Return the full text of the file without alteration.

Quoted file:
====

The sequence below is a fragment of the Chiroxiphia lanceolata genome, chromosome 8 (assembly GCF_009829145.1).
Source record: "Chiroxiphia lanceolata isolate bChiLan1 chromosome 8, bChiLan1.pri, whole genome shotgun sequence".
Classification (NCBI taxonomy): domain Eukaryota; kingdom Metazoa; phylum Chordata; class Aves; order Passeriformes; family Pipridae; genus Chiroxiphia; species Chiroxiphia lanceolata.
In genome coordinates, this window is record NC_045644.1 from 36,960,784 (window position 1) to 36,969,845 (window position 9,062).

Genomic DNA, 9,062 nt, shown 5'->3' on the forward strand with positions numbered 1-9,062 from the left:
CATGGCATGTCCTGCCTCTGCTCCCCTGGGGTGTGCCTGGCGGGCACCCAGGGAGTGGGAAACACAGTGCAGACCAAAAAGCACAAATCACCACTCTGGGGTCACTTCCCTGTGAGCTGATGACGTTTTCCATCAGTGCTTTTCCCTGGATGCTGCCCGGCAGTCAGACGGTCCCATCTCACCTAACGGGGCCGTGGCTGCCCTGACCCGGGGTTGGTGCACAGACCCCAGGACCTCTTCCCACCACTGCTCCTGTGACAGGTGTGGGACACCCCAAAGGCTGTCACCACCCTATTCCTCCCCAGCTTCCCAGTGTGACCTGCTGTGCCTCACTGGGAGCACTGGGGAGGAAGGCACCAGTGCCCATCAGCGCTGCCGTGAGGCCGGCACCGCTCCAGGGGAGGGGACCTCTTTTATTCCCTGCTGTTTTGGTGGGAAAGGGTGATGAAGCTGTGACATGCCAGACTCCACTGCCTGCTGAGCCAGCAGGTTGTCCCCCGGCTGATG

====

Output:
The sequence below is a fragment of the Chiroxiphia lanceolata genome, chromosome 8 (assembly GCF_009829145.1).
Source record: "Chiroxiphia lanceolata isolate bChiLan1 chromosome 8, bChiLan1.pri, whole genome shotgun sequence".
Classification (NCBI taxonomy): domain Eukaryota; kingdom Metazoa; phylum Chordata; class Aves; order Passeriformes; family Pipridae; genus Chiroxiphia; species Chiroxiphia lanceolata.
In genome coordinates, this window is record NC_045644.1 from 36,960,784 (window position 1) to 36,969,845 (window position 9,062).

Genomic DNA, 9,062 nt, shown 5'->3' on the forward strand with positions numbered 1-9,062 from the left:
CATGGCATGTCCTGCCTCTGCTCCCCTGGGGTGTGCCTGGCGGGCACCCAGGGAGTGGGAAACACAGTGCAGACCAAAAAGCACAAATCACCACTCTGGGGTCACTTCCCTGTGAGCTGATGACGTTTTCCATCAGTGCTTTTCCCTGGATGCTGCCCGGCAGTCAGACGGTCCCATCTCACCTAACGGGGCCGTGGCTGCCCTGACCCGGGGTTGGTGCACAGACCCCAGGACCTCTTCCCACCACTGCTCCTGTGACAGGTGTGGGACACCCCAAAGGCTGTCACCACCCTATTCCTCCCCAGCTTCCCAGTGTGACCTGCTGTGCCTCACTGGGAGCACTGGGGAGGAAGGCACCAGTGCCCATCAGCGCTGCCGTGAGGCCGGCACCGCTCCAGGGGAGGGGACCTCTTTTATTCCCTGCTGTTTTGGTGGGAAAGGGTGATGAAGCTGTGACATGCCAGACTCCACTGCCTGCTGAGCCAGCAGGTTGTCCCCCGGCTGATG